8. drlorentz Member
    drlorentz
    @drlorentz

    This article in The Federalist tangentially touches on the obesity issue as part of a larger point about the celebration of ugliness:

    For instance, “body positivity” concluded rightly that women of all shapes and sizes should recognize their self-worth. The movement wrongly swung to the extreme of glorifying obesity, such as on the cover of Cosmo and every other major women’s magazine and advertisement. Here’s obese star Lizzo celebrating more weight gain.

    • #8
  9. The Reticulator Member
    The Reticulator
    @TheReticulator

    Sandy (View Comment):

    Susan Quinn (View Comment):

    Clifford, here in FL seeing women especially who are grossly overweight is a daily occurrence. Having grown up in an overweight family, I’ve seen the struggle with food firsthand. I believe that unless these people are literally prepared to change their lives (and they haven’t been persuaded yet), even the threat of a disease won’t help them. After all the disease will pass (or become endemic). I don’t think a campaign through public health will help. The information about obesity is readily available. I wish I were wrong.

    Since we have never really tried a serious public health campaign against obesity I suggest we don’t know whether it might work. It would be very difficult to conduct a good campaign, however, what with the certainty of charges of “fat-shaming,” and the financial interests of some sectors of the processed food industry.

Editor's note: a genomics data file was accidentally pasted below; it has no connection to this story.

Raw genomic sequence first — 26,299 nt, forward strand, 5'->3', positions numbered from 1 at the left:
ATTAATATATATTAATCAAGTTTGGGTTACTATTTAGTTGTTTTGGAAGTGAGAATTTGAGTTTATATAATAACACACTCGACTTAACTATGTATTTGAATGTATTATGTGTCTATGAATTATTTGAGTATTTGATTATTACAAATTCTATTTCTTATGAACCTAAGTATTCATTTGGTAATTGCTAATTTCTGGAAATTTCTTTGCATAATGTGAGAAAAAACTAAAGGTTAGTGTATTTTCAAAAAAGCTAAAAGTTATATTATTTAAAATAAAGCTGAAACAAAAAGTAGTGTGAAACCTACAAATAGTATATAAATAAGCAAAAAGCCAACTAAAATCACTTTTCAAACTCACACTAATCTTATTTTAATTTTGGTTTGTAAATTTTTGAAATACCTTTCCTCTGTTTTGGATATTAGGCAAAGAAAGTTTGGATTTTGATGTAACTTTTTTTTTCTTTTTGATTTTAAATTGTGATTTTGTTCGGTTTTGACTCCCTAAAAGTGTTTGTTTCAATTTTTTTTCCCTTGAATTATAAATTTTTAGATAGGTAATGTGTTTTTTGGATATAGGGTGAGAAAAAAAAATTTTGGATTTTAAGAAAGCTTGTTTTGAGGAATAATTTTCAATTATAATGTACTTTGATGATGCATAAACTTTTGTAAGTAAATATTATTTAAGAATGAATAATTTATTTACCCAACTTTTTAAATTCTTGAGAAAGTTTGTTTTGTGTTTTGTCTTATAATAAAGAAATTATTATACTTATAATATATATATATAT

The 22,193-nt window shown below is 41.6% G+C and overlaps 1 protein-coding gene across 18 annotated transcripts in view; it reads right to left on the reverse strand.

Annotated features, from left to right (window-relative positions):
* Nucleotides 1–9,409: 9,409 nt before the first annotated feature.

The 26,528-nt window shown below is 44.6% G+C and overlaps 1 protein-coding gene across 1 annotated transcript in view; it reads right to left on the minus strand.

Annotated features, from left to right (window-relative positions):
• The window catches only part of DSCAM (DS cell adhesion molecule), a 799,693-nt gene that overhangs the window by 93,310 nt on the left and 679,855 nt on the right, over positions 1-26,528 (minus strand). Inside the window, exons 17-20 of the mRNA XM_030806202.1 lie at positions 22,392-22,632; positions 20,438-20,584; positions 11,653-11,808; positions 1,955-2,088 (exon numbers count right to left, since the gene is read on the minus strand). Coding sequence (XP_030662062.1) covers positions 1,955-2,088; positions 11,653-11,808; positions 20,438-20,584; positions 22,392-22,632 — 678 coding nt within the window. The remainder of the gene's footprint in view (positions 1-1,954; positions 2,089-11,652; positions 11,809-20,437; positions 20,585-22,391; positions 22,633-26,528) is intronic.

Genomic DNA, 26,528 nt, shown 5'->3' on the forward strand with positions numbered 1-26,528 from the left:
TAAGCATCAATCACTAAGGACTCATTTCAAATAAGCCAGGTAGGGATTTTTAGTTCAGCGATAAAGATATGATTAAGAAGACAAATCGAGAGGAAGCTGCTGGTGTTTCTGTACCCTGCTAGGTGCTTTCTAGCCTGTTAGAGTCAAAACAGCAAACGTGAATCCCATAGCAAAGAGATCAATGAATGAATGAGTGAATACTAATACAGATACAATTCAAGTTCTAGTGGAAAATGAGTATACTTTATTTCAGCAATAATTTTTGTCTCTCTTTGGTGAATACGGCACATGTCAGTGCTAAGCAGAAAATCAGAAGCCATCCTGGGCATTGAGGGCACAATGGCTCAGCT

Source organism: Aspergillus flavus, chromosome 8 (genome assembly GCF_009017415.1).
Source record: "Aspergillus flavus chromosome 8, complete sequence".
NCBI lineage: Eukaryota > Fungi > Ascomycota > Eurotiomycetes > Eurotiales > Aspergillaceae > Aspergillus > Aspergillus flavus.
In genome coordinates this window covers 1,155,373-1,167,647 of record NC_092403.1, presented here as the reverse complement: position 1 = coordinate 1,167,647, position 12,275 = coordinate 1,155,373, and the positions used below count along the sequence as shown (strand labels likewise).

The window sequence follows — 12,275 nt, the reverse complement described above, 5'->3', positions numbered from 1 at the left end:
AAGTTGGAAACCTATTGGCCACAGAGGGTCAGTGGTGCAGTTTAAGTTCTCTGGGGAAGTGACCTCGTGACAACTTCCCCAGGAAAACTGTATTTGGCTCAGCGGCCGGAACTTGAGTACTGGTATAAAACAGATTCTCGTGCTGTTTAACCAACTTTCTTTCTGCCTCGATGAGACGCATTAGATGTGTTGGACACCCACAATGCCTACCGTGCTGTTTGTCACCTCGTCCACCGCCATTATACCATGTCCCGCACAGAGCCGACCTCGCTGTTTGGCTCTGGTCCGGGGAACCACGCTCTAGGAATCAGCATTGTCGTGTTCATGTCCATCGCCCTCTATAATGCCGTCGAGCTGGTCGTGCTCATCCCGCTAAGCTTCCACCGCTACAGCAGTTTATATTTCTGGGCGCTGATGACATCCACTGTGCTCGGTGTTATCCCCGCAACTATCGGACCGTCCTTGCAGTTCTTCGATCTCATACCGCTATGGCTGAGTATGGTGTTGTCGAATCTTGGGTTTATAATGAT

A government propaganda campaign never has the effect the propagandists desire.  Yes, people should know about it, but not through government messaging. 

    • #9
  10. Mad Gerald Lincoln
    Mad Gerald
    @Jose

    I agree that obesity is a real public health risk. There are many causes of it, and not all of them are by choice.  I’ve mentioned before that genetics can be a determining factor – see the prevalence of obesity among Pacific Islanders. 

    Why has such an incredible effort been made to push mRNA vaccines, and such a small effort to fight obesity?  Many are willing to tinker at a genetic level to fight a disease with 1% mortality.  How much has been done to counter the genetic causes of obesity?

    We have recently accepted, with relief and/or resignation, that Covid is endemic. We’ve know for decades that obesity is endemic, and increasing.  From the CDC website

    • The US obesity prevalence was 42.4% in 2017 – 2018.
    • From 1999 –2000 through 2017 –2018, US obesity prevalence increased from 30.5% to 42.4%. During the same time, the prevalence of severe obesity increased from 4.7% to 9.2%.

    Remember when everyone was fixated on fat in our diet?  We were told to cut fat intake and eat lots of carbohydrates.  We now know that was a huge mistake.  Yet when I go into the grocery store I see many more “low fat” offerings than “low sugar” ones. Why?